The backcomber

Her hair is coiffured once a month.
Though she goes to bed unkempt,
glamour descends like a dream.
A scissored were-poodle inflicts revenge
for ridiculous, hedgy trims,
those uncouth bubbles of fur he wore,
imposed without his will.
She awakes to a memory of spray
and a beehive, tall as any tower.
Next month’s moon may well mean quiff.
Next month’s moon may just mean mullet.

PS Cottier

headpiece-scene-3-1

If I didn’t think that my next dog must be a rescue dog, I’d be buying a poodle. One of the large ones. But I don’t think I’d clip it into weird shapes like a hedge. One of the more intelligent dogs has to put up with a lot; do they envy the border collie?

One another note, I have a kind of short story, of a vaguely horrible sort, published at AntipodeanSF, called The Blood Parrot. Enjoy!

Tuesday poems: via links

September 21, 2017

A new online women’s poetry journal, based in Canberra and edited by Sandra Renew and Moya Pacey, has been launched called Not Very Quiet and I have three poems in it, covering such topics as homelessness — and the middle class desire to avoid the homeless — depression, and the way that depressed people are patronised, and annoying editors, and what should be done with them. That links to the last mentioned poem, which is the funniest one. Writing humorous poetry that also has more than laughs to it is quite an art, I think, and one type of work that I like to write. Have a look around at the journal, which contains a lot of interesting poetry.

Another newish journal is Mnemosyne: South Coast Women’s Journal which is edited by a group of women from, or living on, the south coast of NSW. I wrote a poem called ‘Going to the Coast’,  which was published as part of their ‘Flash Fiction Friday’ initiative. A very lovely journal with a lot of ideas behind it.

If anyone is wondering how the name is pronounced; it’s a bit like Penelope. Which does not rhyme with antelope.

beach

Tuesday poem: Ursa major

August 8, 2017

Ursa major

Some old ones blow up
and some contract into themselves.
Crab nebula or hermit crab
seems to be the question.
Surely it’s better to reach out,
even with pincers, than to ban light’s
customary caress, its kissing blush of face?
I want to be the crabby old bear,
stained with purple,
snatching berries like song.
Bulking up for my Winter’s
last diminuendo.

PS Cottier

whole-herd-1

A middle-aged poem about age, first published in 2011 in The Mozzie, edited by Ron Heard in Queensland.

So you like football (the round ball one)?  So you like poetry?  Well here’s a  publication you might find appealling.  Boots is an anthology of poems about football, edited by Mark Pirie of New Zealand.  I have a couple of football related poems in it, called ‘Passing beauty’ and ‘Side netting’.   The first book was published to coincide with the (men’s) World Cup in 2014, and is out in lots of time for the next one in Russia, in an extended form.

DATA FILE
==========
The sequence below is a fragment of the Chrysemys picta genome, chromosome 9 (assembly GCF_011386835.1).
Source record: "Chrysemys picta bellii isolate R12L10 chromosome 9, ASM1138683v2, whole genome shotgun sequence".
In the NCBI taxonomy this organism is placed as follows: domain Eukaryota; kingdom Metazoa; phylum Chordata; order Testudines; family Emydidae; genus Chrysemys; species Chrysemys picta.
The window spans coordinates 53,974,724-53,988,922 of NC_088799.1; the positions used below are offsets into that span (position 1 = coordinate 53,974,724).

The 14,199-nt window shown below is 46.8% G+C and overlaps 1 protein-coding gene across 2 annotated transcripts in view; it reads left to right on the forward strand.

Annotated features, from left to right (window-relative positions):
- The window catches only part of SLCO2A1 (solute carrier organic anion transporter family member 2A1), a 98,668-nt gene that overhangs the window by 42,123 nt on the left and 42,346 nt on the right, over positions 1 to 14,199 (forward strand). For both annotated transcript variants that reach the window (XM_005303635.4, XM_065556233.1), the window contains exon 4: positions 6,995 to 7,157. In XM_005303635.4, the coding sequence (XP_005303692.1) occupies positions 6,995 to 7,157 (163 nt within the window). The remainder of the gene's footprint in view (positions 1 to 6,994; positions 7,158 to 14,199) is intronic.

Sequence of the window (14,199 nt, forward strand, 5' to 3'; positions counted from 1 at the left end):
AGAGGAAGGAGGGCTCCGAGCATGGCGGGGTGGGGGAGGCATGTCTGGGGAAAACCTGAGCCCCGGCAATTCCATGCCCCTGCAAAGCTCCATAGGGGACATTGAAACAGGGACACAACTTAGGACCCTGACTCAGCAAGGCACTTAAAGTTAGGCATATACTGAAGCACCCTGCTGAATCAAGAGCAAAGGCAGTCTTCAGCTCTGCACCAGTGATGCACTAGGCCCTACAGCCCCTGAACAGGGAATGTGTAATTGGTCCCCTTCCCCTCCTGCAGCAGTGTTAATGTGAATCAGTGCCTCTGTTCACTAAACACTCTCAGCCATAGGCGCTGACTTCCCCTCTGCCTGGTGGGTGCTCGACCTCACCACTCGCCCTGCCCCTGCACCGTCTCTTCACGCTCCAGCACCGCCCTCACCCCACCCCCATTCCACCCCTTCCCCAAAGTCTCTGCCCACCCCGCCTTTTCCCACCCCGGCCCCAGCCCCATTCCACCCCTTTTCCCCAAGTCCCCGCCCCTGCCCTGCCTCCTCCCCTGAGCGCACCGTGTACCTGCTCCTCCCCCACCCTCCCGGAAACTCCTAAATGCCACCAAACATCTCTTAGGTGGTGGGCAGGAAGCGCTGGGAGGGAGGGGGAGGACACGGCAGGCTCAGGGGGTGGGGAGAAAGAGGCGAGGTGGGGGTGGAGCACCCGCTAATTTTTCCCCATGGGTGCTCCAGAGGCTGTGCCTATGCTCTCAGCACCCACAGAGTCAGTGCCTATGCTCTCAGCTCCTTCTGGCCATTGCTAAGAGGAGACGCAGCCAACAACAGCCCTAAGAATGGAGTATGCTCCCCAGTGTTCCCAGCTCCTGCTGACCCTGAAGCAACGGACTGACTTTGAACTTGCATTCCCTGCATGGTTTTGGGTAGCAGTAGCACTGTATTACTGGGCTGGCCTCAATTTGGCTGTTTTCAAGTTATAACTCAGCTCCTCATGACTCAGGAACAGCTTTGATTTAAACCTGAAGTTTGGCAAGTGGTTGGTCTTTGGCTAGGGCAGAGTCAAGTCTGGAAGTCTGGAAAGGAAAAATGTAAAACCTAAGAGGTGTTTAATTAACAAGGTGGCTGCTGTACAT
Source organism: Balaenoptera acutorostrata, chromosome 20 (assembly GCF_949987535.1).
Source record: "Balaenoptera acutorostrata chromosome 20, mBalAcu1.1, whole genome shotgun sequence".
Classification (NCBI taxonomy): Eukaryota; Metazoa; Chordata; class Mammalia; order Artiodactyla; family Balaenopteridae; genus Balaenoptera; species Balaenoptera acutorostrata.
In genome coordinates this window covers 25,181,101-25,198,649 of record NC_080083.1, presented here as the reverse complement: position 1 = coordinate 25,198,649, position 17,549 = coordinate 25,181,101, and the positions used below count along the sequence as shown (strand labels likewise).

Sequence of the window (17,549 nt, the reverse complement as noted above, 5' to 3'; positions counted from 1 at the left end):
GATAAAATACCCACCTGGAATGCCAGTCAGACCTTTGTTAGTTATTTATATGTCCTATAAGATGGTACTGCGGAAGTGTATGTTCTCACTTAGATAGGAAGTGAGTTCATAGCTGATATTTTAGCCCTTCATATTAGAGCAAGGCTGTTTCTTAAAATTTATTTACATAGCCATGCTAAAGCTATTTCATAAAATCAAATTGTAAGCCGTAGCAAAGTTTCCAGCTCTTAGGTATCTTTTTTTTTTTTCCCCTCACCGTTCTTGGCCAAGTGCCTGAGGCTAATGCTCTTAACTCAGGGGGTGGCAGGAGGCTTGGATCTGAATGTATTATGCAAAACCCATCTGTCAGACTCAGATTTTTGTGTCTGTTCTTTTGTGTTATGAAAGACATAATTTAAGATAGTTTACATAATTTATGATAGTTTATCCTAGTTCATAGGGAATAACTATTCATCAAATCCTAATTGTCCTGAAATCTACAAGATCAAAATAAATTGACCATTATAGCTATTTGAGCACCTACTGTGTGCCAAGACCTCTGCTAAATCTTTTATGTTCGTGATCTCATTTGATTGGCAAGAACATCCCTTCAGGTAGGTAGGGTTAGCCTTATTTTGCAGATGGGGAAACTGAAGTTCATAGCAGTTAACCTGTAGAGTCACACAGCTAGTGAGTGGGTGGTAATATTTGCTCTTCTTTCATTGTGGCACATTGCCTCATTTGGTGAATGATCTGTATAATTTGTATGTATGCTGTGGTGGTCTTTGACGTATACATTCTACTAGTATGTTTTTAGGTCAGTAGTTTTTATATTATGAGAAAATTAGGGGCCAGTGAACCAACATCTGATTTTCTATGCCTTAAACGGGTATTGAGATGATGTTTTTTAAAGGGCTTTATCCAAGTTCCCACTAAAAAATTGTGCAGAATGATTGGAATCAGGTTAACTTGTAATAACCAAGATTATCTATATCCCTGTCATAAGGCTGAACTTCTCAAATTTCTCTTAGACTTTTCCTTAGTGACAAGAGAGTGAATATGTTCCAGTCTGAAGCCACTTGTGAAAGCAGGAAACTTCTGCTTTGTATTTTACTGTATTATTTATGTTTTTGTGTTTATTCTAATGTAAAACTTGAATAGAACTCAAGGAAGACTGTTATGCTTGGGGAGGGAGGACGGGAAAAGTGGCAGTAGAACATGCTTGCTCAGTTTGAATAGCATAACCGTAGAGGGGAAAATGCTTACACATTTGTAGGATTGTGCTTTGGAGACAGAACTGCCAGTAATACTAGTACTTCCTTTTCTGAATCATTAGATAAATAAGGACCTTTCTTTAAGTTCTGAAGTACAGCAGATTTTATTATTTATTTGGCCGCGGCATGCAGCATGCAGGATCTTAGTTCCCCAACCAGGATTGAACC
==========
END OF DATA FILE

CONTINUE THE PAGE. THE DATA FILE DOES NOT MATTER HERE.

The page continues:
I am entering something of a publication frenzy, having several pieces in that mysterious machine known as ‘the works’, which I’ll link to as they appear.

To celebrate this flurry of forthcoming publications, here’s a new poem about handbags, appearing under a photo of my favourite bag, which was made in Russia.  (A soft Dalek is no Dalek at all.  Discuss.)  There is a football reference in the poem, but to a football of a different shape.

After that appalling segue-ing, I hope you enjoy the poem.  I read somewhere that each blog post should contain one idea; I’ve certainly stuffed that up today, like a bag that has mistaken itself for a wardrobe.

dalek bag

Twenty ways to keep your essentials to hand

Lucite pillbox flaunting small pearls
Shell shape clutch for pocket Venus
Curious net of cunning gold mesh
Eyebending sequins intricately sewn
Art deco black silk organically clasped
Ten thousand beaded fine French paisley
Quaint cigar box rolls lipsticks and tampons
Roomy Mexican holdall hammock wide
Oval pigskin (and it’s not made by Sherrin)
Faux leopard snarls and real pony kicks
Kawaii Japanese anthromorphic bear
Modest exquisite goldchained calf
Ironic grannysquared seventies repro
Tikis barkclothed for quick souvenirs
Crocodiles taught Parisian accents
Poodle pregnant with pompom coinpurse
Felt dubiously coloured and Etsyfied
Blue papoose flaunts fat fleshy handles
Concertina traincase bakelites makeup
Poet’s tote with slant Dickinson quote

PS Cottier

 

 

Not the full Fiat

Pushing up, lying back,
I imagine a Fiat 500
clamped to the end of my toes,
flying into space.
500cc, 500 kilos,
give or take,
that darling wee Italian.
I am at 450kg, so not
the full Fiat, not yet,
but it’s like birthing a bambina.
Or bambino, for weight
doesn’t discriminate.
My knees swell like tyres.

PS Cottier

1968-1972_Fiat_500L

Yes, possibly the boastiest poem ever. I am managing, sometimes, to load 400kg on the leg press and to push it up and back, even if not far enough down to be beautiful.  (The machine itself weighs about 50kgs, without added plates.)

The statement ‘weight doesn’t discriminate’ is a bit iffy, as obviously, most men can move more weight at the gym. Upper body particularly. But the leg press is a bit of an equaliser, I think.  Or could be, as I have to say that most women are less likely to push themselves to the point of vomiting than the current writer, who is just discovering strength at a comparatively advanced age.

I have no idea if this particular 500 is 500 kilos or not, but it looks great, and allows me to include the word Spotto!  Which has to be a good thing.

(Image by TTTNIS Creative Commons CC0 1.0 Universal Public Domain Dedication.)